Given the production halts weighing on the supply side and strengthening global economy supporting the demand side, strong fundamentals will continue to support palladium and platinum exchange traded funds.
HSBC’s James Steel and his team believe the platinum group metal prices are being bolstered by tighter fundamentals, reports Teresa Rivas for Barron’s.
Specifically, labor strikes in South Africa, one of the largest producers of the metals, has crimped supply. [Platinum ETF Physical Holdings at Record High on S. Africa Strikes]
“A little more than 60% of South Africa’s platinum production – representing c45% of global output – has been idled since late January, due to industrial action against the three largest South African platinum producers,” the analysts wrote in a note. “The strikes are further aggravating already tight production from South Africa and contributing to the market’s production/consumption deficit.”
A recovering global economy and rising auto sales will increase industrial demand for the metals. Palladium and platinum are used in autocatalysts for diminishing toxic gases from automobile emissions.
“We expect good demand from the European auto sector where the more popular diesel-powered engines require heavier platinum loadings, than gasoline engines,” the analysts said.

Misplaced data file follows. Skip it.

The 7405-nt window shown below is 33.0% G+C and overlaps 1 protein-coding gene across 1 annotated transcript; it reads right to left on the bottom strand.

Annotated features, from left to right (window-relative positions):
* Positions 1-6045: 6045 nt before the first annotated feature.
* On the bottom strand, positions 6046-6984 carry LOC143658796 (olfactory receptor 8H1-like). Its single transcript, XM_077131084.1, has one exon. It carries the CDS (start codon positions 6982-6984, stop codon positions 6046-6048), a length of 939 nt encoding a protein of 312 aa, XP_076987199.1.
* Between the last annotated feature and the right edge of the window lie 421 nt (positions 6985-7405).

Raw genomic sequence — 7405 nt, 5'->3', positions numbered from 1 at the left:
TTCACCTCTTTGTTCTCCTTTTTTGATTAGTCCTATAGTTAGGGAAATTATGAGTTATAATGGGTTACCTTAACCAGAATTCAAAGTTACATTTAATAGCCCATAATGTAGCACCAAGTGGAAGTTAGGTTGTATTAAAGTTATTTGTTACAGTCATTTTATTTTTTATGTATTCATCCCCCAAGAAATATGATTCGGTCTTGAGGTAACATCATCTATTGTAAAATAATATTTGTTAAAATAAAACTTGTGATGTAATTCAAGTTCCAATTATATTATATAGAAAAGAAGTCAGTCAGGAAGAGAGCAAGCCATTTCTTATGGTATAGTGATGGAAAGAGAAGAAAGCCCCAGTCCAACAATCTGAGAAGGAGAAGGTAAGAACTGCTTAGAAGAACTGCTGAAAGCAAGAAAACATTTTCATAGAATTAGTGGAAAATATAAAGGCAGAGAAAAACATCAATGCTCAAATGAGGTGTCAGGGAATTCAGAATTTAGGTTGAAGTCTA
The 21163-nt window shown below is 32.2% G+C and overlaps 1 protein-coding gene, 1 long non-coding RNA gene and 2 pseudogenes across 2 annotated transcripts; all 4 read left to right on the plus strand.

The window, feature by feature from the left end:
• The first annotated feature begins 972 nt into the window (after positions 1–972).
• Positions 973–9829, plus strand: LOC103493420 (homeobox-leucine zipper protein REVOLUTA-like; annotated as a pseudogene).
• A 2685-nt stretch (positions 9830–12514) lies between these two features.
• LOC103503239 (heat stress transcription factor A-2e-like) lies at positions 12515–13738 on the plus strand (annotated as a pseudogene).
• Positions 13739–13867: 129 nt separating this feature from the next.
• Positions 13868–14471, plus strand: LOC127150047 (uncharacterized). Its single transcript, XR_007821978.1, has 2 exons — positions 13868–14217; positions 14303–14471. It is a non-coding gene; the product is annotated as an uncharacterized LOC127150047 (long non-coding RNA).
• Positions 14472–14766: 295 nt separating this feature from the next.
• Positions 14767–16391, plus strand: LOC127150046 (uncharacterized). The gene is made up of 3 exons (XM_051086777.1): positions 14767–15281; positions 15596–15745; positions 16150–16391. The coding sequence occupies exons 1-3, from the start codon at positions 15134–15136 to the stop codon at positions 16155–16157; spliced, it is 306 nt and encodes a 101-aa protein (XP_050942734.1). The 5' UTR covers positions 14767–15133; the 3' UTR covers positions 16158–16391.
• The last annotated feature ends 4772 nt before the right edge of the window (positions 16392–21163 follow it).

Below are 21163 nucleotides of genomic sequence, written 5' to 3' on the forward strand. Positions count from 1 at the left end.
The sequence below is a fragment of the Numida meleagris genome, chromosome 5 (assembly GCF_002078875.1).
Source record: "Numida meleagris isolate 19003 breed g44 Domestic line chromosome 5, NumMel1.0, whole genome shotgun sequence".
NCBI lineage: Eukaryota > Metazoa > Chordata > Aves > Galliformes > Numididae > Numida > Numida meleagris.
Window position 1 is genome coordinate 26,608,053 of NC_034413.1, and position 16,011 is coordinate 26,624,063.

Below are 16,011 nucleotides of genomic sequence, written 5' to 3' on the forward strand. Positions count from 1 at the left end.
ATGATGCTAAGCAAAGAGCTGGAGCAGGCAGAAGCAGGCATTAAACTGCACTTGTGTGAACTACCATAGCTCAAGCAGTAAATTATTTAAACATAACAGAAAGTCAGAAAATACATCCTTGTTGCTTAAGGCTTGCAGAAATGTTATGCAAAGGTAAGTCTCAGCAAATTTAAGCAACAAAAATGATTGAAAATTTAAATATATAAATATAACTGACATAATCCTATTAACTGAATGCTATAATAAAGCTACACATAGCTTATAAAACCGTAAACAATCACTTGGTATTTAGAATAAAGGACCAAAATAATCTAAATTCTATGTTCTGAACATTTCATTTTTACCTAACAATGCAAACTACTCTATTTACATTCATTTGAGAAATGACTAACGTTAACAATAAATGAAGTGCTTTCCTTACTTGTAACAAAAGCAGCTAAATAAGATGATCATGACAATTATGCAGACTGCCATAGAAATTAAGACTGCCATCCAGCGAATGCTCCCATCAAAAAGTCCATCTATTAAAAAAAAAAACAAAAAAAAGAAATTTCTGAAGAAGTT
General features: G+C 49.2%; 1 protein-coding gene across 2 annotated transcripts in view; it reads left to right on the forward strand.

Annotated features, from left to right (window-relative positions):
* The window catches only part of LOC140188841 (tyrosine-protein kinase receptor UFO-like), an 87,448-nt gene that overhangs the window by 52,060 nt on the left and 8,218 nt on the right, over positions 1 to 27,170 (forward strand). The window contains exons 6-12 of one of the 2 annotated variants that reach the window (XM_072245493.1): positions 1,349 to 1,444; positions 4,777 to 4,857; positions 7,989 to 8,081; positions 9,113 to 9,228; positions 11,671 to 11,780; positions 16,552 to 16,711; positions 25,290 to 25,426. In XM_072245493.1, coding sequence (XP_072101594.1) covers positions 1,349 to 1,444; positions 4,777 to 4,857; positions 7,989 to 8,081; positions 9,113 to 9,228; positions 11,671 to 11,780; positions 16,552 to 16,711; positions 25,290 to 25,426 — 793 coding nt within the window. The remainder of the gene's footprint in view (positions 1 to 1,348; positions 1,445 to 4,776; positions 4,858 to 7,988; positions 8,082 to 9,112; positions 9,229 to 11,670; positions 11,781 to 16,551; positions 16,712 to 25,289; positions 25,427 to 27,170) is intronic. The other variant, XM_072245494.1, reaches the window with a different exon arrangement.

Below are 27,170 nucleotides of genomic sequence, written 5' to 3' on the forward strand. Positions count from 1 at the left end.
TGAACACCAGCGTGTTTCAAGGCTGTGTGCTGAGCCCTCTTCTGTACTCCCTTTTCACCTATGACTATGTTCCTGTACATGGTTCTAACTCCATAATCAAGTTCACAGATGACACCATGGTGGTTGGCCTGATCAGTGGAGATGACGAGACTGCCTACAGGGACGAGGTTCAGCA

Meanwhile, the rising auto demand in China and North America will increase use of palladium in gasoline-fired engines.
Additionally, “good jewelry demand in China, despite slower growth, will contribute platinum’s production/consumption deficits,” the HSBC analysts added. “We anticipate further strength in jewelry demand from China as its growing middle class continues to seek out luxury goods.”
The HSBC analysts project platinum prices could average $1,595 per ounce and palladium will average $825 per ounce over 2014. Platinum is currently hovering around $1,448.8 and palladium is $788.6. [Palladium ETFs Remain in Focus on Global Headlines]
Max Chen contributed to this article.
The opinions and forecasts expressed herein are solely those of Tom Lydon, and may not actually come to pass. Information on this site should not be used or construed as an offer to sell, a solicitation of an offer to buy, or a recommendation for any product.
- South Africa